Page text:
Ask yourself: Would I use anything other than Instagram? It’s a tough pill to swallow for most photographers, the idea of changing away from, or not using a nearly ubiquitous tool for image sharing — the platform boasts as many as 500 million daily active users. A Google search of ‘Instagram alternatives’ brings up camera apps, but they are not new social media platforms for sharing images. That being said, I know I can’t be the only one worried about news regarding the ethics of social media. Turns out, I’m not. John Veldhoen, a regular contributor here at the TCS blog, as well as our curator of books, offers with me a critical look into photography’s favourite, and only viable social media platform.
I’m just getting ready to host another photo adventure on a tour to Coast Rica and am once again agonizing over packing. No, not over my clothes and stuff, that suitcase took just about half an hour to pack. I’m in the middle of a camera gear cyclone as I make the difficult decisions on what to take, what to leave home and then how to safely and effectively travel with my gear.
If you are like me, it takes about three days to decide what lenses, bodies and accessories that need to travel with me and which pieces stay home. My den is a disaster, with bags covering the floor.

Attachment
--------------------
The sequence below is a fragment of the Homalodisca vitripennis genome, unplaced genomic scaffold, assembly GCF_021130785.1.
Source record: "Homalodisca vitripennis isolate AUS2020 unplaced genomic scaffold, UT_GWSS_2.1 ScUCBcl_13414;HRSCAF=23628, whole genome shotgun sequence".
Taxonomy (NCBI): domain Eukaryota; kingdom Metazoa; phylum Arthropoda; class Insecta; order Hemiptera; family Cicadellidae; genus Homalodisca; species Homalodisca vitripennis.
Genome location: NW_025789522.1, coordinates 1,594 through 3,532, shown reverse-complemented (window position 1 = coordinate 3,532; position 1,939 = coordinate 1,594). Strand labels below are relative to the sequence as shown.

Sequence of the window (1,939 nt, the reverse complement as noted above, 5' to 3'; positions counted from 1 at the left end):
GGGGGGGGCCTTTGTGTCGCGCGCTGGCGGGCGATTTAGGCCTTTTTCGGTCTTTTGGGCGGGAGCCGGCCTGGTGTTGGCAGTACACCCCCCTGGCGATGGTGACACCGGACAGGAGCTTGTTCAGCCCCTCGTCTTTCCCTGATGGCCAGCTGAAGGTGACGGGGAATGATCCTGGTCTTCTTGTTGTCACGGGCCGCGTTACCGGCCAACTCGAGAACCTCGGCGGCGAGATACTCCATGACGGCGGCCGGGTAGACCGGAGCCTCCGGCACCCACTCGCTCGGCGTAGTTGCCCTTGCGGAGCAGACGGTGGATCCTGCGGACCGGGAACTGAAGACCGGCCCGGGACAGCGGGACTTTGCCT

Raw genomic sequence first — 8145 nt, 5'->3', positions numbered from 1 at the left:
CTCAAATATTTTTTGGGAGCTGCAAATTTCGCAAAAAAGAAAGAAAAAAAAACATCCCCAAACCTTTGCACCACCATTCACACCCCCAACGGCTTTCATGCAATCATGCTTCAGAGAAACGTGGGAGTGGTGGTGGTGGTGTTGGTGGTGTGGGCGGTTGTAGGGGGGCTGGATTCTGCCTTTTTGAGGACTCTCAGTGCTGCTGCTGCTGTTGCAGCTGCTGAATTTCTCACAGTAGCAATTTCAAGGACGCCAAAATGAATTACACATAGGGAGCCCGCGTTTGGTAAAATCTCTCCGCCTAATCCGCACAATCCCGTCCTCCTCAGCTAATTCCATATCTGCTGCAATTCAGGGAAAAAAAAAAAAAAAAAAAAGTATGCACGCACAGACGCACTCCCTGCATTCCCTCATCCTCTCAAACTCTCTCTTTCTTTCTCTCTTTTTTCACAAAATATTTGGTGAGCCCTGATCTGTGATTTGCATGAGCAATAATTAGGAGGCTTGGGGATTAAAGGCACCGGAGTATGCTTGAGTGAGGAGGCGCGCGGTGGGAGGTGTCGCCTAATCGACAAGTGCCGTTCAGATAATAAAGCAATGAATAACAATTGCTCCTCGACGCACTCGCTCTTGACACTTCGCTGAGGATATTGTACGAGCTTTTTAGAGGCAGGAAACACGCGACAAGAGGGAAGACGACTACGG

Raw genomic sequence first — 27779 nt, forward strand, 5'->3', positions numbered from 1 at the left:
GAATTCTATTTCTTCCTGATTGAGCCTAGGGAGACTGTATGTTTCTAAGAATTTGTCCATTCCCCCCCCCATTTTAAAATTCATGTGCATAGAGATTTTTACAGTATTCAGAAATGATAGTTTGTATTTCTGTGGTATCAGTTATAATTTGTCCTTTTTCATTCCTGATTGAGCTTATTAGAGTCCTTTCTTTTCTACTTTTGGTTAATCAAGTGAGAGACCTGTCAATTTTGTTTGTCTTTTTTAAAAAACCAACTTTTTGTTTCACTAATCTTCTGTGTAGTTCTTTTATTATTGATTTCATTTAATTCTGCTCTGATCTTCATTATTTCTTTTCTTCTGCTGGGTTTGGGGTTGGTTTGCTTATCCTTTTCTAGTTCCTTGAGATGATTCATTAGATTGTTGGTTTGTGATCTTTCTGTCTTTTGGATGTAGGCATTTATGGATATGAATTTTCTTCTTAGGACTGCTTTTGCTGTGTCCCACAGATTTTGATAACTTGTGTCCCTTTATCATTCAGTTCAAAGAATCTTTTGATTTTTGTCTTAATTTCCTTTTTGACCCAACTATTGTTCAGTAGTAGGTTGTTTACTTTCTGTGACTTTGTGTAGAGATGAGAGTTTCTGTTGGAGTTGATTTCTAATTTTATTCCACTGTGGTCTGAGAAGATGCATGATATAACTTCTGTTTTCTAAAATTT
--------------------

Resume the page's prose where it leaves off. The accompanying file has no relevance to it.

The 11-18mm is the latest in their star lineup, and, after a bit of a delay follow it’s announcement in 2017, is now ready to ship next month. It offers a nice wide-angle option for the many APS-C cameras in the Pentax line-up, with a full frame equivalent of approximately 16-27mm focal length.
The 35mm F2, a compact full frame lens, is based on the same AL film lens. HD coatings reduce reflections, and SP coatings on the front element repel water for durability and shooting in adverse conditions. It features an aperture ring and distance scale despite its compact profile and weighs less than 200g.
Both lenses are available for preorder and are expected to begin shipping this spring.
The exhibition, Anthropocene, by award-winning fine art photographer Edward Burtynsky at the Paul Kuhn Gallery.